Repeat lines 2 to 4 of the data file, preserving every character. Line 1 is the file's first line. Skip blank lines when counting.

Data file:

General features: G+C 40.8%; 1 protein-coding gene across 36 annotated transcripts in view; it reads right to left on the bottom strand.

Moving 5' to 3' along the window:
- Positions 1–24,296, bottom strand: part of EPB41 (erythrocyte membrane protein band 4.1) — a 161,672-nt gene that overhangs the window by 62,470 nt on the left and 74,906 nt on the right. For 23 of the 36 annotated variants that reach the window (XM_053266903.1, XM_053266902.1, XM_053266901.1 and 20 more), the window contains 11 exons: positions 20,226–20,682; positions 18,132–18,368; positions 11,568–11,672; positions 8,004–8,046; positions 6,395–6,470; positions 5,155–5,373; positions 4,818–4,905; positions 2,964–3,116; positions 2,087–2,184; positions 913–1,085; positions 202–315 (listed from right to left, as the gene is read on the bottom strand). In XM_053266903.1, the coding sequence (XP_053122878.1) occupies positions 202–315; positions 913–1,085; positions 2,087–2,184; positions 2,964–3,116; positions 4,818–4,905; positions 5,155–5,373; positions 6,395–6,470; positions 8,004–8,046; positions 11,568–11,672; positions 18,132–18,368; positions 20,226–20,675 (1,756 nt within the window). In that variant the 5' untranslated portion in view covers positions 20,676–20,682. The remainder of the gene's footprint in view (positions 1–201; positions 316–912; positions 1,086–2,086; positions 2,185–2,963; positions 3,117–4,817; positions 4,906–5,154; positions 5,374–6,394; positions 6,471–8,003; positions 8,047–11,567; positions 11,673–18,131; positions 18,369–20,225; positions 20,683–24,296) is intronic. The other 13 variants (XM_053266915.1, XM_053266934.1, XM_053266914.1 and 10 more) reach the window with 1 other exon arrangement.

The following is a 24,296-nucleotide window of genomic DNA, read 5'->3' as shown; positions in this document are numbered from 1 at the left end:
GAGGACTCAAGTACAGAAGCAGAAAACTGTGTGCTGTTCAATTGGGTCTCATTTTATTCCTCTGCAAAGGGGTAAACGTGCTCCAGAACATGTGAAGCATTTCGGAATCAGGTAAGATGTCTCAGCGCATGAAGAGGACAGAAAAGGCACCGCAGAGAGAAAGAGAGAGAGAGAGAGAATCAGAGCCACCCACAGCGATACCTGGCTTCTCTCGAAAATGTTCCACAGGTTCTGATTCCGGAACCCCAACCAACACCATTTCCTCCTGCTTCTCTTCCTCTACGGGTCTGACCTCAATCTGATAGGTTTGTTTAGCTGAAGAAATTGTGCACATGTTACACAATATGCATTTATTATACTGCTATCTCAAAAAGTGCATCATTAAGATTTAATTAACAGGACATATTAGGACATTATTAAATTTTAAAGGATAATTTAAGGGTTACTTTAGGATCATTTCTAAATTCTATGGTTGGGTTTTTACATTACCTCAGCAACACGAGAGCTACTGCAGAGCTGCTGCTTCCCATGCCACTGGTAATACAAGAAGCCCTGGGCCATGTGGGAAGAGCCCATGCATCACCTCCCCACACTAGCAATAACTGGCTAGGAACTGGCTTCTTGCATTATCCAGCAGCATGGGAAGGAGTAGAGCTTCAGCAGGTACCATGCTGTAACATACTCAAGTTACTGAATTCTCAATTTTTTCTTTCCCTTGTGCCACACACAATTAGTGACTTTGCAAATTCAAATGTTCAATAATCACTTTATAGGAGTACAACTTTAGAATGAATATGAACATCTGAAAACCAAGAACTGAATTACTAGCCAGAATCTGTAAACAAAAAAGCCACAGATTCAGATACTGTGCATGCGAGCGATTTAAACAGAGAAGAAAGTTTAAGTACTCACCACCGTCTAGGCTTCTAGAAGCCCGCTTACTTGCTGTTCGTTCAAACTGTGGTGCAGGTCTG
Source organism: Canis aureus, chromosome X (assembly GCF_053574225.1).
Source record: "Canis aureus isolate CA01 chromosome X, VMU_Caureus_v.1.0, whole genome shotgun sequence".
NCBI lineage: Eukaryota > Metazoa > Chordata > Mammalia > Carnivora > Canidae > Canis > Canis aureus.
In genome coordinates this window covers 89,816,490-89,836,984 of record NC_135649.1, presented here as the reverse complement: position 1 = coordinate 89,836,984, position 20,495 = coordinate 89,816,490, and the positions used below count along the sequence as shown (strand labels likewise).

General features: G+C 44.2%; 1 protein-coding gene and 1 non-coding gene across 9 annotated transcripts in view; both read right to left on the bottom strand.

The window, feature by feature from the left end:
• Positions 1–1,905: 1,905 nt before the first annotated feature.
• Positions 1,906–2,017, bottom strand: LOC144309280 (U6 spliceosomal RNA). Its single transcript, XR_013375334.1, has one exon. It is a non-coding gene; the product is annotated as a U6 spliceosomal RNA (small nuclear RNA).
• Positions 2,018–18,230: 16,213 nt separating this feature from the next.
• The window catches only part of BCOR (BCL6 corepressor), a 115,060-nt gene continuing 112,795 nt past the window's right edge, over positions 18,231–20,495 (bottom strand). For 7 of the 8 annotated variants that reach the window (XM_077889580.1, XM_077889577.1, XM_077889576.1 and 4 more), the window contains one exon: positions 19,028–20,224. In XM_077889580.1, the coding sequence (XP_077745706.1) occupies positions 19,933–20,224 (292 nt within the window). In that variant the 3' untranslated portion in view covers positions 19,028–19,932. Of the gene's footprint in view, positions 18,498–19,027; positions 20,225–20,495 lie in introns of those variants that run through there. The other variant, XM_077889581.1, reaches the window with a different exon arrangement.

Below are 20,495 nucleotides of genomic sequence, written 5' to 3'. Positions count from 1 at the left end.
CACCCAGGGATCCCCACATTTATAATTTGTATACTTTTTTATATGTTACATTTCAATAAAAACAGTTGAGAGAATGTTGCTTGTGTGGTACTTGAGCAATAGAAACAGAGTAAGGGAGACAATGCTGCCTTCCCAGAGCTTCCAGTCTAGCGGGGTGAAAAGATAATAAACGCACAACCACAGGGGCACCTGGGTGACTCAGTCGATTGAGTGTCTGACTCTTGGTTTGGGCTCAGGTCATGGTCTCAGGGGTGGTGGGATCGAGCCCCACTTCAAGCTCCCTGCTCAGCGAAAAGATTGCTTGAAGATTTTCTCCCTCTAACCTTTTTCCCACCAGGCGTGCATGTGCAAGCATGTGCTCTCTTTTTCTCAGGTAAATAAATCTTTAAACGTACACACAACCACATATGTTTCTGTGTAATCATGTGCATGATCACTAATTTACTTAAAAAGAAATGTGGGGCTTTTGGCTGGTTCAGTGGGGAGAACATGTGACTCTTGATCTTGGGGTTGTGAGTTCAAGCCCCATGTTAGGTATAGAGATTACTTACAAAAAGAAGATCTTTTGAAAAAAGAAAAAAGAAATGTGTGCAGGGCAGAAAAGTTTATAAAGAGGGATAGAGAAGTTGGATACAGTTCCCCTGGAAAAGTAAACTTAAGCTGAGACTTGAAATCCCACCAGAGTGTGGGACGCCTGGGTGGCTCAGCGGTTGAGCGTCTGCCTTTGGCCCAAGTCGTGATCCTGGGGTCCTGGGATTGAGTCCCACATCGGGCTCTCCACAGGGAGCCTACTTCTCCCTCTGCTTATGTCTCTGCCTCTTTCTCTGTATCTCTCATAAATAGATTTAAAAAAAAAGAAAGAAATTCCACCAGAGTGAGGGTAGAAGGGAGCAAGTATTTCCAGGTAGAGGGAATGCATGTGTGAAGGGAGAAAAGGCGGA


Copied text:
Moving 5' to 3' along the window:
- Positions 1–24,296, bottom strand: part of EPB41 (erythrocyte membrane protein band 4.1) — a 161,672-nt gene that overhangs the window by 62,470 nt on the left and 74,906 nt on the right. For 23 of the 36 annotated variants that reach the window (XM_053266903.1, XM_053266902.1, XM_053266901.1 and 20 more), the window contains 11 exons: positions 20,226–20,682; positions 18,132–18,368; positions 11,568–11,672; positions 8,004–8,046; positions 6,395–6,470; positions 5,155–5,373; positions 4,818–4,905; positions 2,964–3,116; positions 2,087–2,184; positions 913–1,085; positions 202–315 (listed from right to left, as the gene is read on the bottom strand). In XM_053266903.1, the coding sequence (XP_053122878.1) occupies positions 202–315; positions 913–1,085; positions 2,087–2,184; positions 2,964–3,116; positions 4,818–4,905; positions 5,155–5,373; positions 6,395–6,470; positions 8,004–8,046; positions 11,568–11,672; positions 18,132–18,368; positions 20,226–20,675 (1,756 nt within the window). In that variant the 5' untranslated portion in view covers positions 20,676–20,682. The remainder of the gene's footprint in view (positions 1–201; positions 316–912; positions 1,086–2,086; positions 2,185–2,963; positions 3,117–4,817; positions 4,906–5,154; positions 5,374–6,394; positions 6,471–8,003; positions 8,047–11,567; positions 11,673–18,131; positions 18,369–20,225; positions 20,683–24,296) is intronic. The other 13 variants (XM_053266915.1, XM_053266934.1, XM_053266914.1 and 10 more) reach the window with 1 other exon arrangement.

The following is a 24,296-nucleotide window of genomic DNA, read 5'->3' as shown; positions in this document are numbered from 1 at the left end: